Canadian yelpers Tokyo Police Club map out the crucial difference between cursory and terse on their debut full length, Elephant Shell. The whole shebang clocks in at several minutes shy of half an hour, and it might seem cheap if its brevity wasn't so full of wit. These songs are as complex as they are short, and they're riddled with well-conceived zigs and zags. The first six, in particular, whiz past as a paradoxically memorable blur of sharp guitar figures and precision-cut rhythms. The album's first half is so tight that it's difficult to parse; even after dozens of spins, every song sounds like a single. Actual singles "In a Cave" and "Tessellate" feature wry keening and densely knotted melodies, just like the songs at their shoulders; "Juno" distinguishes itself with a slower pace and some mordantly tense piano chords, but its effect is no more or less incisive.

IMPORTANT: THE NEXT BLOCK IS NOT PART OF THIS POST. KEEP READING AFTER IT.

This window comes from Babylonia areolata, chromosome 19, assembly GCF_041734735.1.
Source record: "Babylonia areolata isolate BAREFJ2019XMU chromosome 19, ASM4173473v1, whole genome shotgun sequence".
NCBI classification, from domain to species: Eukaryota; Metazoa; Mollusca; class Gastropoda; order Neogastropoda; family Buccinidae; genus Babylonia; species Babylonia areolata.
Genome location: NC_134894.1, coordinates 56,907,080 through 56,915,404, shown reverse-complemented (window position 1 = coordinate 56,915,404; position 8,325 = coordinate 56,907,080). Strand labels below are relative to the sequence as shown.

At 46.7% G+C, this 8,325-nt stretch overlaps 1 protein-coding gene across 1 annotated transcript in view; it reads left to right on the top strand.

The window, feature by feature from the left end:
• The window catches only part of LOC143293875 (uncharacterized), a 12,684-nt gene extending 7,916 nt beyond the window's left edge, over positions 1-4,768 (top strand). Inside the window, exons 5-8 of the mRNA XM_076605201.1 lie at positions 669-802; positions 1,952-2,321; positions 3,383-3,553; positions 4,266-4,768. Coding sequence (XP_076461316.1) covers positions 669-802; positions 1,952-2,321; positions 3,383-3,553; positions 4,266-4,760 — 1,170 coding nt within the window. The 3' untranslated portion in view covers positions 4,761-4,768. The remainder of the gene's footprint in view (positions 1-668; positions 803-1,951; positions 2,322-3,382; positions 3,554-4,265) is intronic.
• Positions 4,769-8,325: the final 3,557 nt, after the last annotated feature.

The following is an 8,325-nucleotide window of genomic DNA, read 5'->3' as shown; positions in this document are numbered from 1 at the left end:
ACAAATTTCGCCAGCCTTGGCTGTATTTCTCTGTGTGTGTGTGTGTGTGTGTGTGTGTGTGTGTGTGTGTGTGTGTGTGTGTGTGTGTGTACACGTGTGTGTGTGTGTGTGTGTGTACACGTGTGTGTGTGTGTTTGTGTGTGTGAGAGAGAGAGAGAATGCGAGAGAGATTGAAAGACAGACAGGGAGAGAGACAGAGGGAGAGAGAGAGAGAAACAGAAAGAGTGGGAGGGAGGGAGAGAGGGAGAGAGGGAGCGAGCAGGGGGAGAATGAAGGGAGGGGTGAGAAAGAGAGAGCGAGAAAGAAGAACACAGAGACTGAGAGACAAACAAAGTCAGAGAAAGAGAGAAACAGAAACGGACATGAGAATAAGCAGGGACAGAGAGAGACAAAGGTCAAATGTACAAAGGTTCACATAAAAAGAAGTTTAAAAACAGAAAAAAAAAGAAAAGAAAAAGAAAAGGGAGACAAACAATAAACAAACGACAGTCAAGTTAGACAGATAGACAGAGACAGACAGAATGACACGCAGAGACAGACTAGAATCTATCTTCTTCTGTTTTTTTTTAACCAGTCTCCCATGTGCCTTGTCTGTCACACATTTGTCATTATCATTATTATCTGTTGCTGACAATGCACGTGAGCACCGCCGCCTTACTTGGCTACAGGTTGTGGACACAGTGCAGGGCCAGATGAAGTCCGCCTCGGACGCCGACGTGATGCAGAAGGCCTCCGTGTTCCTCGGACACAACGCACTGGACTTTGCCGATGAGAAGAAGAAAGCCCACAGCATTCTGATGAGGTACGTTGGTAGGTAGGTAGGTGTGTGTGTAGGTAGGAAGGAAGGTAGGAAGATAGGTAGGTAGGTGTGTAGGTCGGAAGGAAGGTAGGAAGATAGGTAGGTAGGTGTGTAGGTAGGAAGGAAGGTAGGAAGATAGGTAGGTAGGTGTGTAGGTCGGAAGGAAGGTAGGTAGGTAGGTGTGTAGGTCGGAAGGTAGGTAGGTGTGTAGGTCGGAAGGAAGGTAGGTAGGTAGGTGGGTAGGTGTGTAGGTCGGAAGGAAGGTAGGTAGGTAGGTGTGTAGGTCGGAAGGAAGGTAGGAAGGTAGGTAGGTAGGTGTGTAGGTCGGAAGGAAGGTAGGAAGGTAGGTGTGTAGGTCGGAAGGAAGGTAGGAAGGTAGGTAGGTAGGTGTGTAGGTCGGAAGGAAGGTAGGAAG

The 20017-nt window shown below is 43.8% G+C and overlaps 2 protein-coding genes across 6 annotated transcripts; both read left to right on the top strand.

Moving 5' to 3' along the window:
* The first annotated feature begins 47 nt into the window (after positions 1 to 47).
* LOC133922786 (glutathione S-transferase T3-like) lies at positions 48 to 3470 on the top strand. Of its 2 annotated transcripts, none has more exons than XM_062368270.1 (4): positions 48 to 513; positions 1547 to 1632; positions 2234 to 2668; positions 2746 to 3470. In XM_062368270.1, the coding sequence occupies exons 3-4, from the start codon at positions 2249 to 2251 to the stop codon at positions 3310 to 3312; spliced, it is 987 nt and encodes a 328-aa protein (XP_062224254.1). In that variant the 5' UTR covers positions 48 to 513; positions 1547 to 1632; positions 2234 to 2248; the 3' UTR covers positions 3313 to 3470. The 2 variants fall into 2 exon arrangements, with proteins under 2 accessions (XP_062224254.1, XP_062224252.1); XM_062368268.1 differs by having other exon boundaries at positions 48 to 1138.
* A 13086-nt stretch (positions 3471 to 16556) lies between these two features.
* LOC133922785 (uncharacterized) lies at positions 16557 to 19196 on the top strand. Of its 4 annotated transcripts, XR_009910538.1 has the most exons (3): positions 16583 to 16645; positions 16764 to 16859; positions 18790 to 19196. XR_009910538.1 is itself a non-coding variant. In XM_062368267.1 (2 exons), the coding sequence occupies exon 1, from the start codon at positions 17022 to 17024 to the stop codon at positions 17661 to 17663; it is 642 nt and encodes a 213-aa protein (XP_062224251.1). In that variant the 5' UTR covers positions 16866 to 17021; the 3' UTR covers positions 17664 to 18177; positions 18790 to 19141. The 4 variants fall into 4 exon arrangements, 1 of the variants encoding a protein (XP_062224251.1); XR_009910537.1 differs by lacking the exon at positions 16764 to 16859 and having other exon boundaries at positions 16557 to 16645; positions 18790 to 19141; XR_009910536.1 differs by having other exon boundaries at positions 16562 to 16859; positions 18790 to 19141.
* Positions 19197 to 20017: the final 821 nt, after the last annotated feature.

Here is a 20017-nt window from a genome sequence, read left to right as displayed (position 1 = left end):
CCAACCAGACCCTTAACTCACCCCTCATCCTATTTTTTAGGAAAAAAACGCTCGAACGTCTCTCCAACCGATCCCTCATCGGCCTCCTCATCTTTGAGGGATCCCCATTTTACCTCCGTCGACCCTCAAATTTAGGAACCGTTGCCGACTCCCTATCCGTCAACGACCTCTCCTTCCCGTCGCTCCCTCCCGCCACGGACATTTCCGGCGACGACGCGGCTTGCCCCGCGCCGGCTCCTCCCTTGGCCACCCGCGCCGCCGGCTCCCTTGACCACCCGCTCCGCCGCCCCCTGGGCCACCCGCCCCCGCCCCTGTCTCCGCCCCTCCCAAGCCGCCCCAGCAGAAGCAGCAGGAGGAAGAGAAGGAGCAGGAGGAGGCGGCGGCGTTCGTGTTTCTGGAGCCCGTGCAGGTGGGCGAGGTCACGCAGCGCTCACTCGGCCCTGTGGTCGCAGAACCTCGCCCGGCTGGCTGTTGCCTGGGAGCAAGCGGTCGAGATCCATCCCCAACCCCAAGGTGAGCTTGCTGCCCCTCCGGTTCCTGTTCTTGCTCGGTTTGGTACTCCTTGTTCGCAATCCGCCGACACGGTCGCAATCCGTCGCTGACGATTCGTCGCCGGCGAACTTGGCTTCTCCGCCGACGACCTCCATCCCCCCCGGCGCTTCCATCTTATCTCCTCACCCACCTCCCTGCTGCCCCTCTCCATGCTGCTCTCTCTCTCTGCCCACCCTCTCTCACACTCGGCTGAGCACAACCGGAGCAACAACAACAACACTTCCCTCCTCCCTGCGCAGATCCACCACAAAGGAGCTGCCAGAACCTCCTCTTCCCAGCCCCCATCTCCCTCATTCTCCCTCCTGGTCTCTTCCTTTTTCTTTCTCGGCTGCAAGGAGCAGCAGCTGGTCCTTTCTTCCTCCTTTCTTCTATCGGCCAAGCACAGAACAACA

Of course, excellence this uniform risks monotony. So, from a pacing perspective, "The Harrowing Adventures Of…," this song cycle's slow dance, sort of makes sense. Sort of. It's a chiming, contemplative number, embellished with a string section and possessed of a softness that's actually amplified by a stompy backbeat. It would have made for a perfectly pretty closer, but as an album centerpiece it's deceiving, since the party isn't actually over. "Nursery, Academy" and early single "Your English Is Good" return to the first half's cannily realized angularity with an energy that shouldn't seem half as abrupt as it does.
If that sounds like splitting hairs, it is. And you know what's also only slightly relevant? Tokyo Police Club's reliance on sounds and forms, namely the borderline hackneyed tropes of the 21st century's neat-freak take on post-punk, that can all be found elsewhere. Bands rarely combine ingredients this stale into something this fresh.